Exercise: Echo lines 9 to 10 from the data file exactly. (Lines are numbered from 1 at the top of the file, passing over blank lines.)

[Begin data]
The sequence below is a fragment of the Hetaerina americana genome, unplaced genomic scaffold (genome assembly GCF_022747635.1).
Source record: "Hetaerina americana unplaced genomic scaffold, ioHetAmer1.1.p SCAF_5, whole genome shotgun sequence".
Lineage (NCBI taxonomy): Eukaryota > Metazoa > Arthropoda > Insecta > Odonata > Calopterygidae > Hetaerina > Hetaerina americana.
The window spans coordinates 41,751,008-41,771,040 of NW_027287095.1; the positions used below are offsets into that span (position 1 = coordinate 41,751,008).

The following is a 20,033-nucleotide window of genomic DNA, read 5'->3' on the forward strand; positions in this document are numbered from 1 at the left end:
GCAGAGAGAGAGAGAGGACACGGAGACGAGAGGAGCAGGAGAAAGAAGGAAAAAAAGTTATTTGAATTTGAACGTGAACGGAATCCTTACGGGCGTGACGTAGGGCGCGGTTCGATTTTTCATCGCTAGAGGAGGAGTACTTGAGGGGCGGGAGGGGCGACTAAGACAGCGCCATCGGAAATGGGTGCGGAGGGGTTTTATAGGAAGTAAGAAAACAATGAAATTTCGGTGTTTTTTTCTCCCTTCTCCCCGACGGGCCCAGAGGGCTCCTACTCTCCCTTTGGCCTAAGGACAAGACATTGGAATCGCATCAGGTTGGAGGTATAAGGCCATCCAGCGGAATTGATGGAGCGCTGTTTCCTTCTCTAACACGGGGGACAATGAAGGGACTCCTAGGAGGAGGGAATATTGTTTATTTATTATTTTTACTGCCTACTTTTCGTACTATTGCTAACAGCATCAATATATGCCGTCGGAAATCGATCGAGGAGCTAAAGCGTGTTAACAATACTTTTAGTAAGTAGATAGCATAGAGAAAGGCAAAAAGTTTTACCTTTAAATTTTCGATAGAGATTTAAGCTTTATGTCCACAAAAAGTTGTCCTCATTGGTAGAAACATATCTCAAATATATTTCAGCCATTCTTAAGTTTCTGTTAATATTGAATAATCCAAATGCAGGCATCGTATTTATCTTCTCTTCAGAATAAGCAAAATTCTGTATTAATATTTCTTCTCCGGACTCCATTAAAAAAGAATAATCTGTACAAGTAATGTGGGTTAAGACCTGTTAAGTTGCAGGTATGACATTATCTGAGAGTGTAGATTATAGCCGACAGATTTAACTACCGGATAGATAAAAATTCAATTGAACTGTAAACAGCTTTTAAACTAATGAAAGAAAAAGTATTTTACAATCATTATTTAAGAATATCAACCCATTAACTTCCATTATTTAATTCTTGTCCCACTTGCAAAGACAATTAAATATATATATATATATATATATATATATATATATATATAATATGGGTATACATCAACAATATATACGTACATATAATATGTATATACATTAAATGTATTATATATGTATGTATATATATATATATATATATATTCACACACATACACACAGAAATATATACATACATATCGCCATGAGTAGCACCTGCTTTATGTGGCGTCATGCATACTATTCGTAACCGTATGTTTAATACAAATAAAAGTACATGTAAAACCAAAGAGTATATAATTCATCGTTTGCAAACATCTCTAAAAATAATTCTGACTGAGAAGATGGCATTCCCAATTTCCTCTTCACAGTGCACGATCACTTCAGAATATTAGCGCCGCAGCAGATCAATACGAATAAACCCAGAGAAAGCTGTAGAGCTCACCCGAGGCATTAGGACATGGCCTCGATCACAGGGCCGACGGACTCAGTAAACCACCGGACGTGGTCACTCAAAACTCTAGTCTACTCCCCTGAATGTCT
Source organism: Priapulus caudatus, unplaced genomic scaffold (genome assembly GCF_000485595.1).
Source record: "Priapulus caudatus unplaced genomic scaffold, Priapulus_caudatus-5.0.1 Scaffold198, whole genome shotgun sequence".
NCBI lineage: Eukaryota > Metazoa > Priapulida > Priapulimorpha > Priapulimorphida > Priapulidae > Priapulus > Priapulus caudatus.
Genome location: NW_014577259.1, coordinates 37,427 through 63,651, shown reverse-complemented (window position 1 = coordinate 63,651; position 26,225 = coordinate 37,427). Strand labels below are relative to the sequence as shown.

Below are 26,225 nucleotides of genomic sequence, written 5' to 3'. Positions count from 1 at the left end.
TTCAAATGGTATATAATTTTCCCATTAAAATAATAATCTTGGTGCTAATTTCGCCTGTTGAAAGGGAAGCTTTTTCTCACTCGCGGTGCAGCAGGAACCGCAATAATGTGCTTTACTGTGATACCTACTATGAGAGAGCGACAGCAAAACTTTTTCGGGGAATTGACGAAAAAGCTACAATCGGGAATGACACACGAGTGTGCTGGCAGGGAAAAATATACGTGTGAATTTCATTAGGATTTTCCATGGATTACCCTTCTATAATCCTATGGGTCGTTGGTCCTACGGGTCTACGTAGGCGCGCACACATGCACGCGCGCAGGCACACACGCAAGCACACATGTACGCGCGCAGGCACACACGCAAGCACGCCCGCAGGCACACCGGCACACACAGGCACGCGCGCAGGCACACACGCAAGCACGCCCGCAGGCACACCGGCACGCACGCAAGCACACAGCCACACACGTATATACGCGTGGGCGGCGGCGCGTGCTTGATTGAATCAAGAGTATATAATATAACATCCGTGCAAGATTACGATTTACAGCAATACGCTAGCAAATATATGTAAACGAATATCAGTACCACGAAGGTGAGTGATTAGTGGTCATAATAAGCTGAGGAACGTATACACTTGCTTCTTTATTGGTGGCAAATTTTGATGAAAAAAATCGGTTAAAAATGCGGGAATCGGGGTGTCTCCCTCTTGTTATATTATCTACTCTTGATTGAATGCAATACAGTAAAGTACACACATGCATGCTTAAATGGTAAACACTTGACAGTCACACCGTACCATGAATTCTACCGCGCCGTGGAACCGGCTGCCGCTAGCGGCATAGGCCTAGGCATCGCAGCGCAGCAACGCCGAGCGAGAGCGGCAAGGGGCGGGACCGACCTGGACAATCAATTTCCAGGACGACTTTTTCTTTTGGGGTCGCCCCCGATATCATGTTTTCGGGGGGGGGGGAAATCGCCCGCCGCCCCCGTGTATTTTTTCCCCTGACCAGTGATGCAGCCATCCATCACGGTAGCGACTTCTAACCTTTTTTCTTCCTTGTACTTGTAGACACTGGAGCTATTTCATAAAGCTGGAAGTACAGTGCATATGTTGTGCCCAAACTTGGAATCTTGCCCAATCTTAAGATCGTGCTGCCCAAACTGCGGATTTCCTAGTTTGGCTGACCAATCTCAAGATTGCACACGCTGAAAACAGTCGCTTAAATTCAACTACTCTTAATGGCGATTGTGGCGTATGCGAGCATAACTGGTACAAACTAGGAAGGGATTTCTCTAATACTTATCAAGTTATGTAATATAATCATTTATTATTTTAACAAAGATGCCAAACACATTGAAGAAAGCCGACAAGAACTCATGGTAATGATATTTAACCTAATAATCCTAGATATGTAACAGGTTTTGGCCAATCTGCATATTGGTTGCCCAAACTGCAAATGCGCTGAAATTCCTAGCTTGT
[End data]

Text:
NCBI lineage: Eukaryota > Metazoa > Priapulida > Priapulimorpha > Priapulimorphida > Priapulidae > Priapulus > Priapulus caudatus.
Genome location: NW_014577259.1, coordinates 37,427 through 63,651, shown reverse-complemented (window position 1 = coordinate 63,651; position 26,225 = coordinate 37,427). Strand labels below are relative to the sequence as shown.